In human colon cancer only a small subfraction of all tumor cells is able to rebuild the tumor in immunodeficient mice. It has been hypothesized that the proliferative activity of these tumor initiating cells (TIC) may differ from the bulk of the tumor cells and that mitotic quiescence of TIC may contribute to chemotherapy resistance or relapse after treatment. By genetic marking, we have previously shown that a variable proportion of all human TIC contributed to tumor xenograft formation only late after serial transplantation suggesting that these delayed contributing TIC indeed might have been quiescent in the primary recipient mice. We now investigated the proliferative activity of transplantable TIC in sphere cultures derived from primary human colon cancer samples. Samples from human colon cancer tumors were dissociated and cultured under serum free conditions that favor the outgrowth of tumor spheres that are enriched with TIC. Dissociated sphere cells from two individual patients (TSC01, TSC03) were stained using the fluorescent dye CFSE. Precise halving of the fluorescence intensity during each cell division allows us to define subfractions by FACS according to their proliferative activity. In both patients, fractions of fast (F), slow (S) and non-dividing (N) cells were distinguishable at day 8 after CFSE staining. Cell surface markers previously associated with tumor-initiating potential (CD133, CD44 and CD166) were equally expressed in all cell fractions. Sphere forming capacity was quantified in vitro. The frequency of sphere forming cells (SFC) was similar in the fast, slow and non-dividing fractions (TSC03: 1 SFC in 23 to 1 in 61 and TSC01: 1 SFC in 1,2 to 1 in 2,1), demonstrating that the vast majority of all SFC were rapidly cycling in vitro. SFC frequency as well as the kinetics of sphere formation remained stable after serial replating. To assess the in vivo tumor initiating potential and self-renewal ability, equal cell numbers of sorted N, S and F cells were transplanted into immunodeficient mice. All sorted cell fractions of both patients formed tumors, irrespective of their proliferative kinetics in vitro. Moreover, the majority of cells within serially transplanted tumors originating from CFSE+ fractions lost fluorescence intensity indicating that they actively cycled after transplantation. Our results demonstrate that functional assessment of CFSE stained primary human colon cancer spheres allows discriminating TIC subfractions with differing proliferative activity. The majority of all colon cancer TIC from two patient samples rapidly divided in sphere cultures suggesting that the tumor initiating potential is not tightly linked to mitotic quiescence.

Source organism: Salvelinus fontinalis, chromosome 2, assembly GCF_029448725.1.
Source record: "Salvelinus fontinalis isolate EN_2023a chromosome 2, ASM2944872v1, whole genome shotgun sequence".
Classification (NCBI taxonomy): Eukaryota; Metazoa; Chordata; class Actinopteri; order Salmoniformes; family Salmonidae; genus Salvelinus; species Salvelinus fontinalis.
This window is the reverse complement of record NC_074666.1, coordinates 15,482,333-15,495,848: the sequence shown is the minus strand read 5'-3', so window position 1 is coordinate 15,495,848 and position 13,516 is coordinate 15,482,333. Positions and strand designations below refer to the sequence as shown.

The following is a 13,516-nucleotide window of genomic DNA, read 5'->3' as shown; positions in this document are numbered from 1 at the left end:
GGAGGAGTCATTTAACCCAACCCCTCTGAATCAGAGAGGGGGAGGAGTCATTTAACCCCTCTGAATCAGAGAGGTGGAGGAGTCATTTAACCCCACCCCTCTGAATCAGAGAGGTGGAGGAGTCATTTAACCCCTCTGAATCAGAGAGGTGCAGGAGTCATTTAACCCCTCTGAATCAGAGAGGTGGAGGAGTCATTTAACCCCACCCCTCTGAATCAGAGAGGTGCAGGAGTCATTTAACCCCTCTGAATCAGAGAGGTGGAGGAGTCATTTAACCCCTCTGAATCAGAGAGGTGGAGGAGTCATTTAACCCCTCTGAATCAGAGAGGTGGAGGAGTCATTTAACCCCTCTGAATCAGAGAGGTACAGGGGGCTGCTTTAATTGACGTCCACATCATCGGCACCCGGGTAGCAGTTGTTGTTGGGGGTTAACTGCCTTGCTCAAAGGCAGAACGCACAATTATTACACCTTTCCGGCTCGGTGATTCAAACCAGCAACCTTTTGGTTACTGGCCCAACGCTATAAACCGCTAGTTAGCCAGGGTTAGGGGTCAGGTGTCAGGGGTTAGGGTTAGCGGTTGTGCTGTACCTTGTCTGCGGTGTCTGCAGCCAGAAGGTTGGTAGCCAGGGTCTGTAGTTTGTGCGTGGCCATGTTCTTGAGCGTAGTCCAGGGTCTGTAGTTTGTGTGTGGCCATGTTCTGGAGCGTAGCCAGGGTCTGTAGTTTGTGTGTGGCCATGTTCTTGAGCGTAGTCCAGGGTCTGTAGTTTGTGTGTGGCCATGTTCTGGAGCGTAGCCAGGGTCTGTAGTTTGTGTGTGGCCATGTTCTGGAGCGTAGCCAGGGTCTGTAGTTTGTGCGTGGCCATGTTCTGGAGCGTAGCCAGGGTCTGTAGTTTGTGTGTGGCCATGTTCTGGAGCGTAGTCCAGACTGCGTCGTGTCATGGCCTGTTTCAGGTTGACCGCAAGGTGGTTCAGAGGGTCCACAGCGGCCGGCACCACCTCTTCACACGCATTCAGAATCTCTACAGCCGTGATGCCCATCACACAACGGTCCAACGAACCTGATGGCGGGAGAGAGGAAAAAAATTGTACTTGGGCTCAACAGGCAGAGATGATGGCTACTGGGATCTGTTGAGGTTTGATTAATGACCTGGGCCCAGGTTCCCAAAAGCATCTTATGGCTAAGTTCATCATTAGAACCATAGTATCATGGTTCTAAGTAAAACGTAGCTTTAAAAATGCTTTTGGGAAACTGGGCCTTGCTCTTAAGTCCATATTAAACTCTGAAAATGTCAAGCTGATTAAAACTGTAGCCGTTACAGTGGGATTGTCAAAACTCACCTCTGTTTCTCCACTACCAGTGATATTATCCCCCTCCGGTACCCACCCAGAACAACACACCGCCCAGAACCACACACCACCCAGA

Citation Format: {Authors}. {Abstract title} [abstract]. In: Proceedings of the 103rd Annual Meeting of the American Association for Cancer Research; 2012 Mar 31-Apr 4; Chicago, IL. Philadelphia (PA): AACR; Cancer Res 2012;72(8 Suppl):Abstract nr 5341. doi:1538-7445.AM2012-5341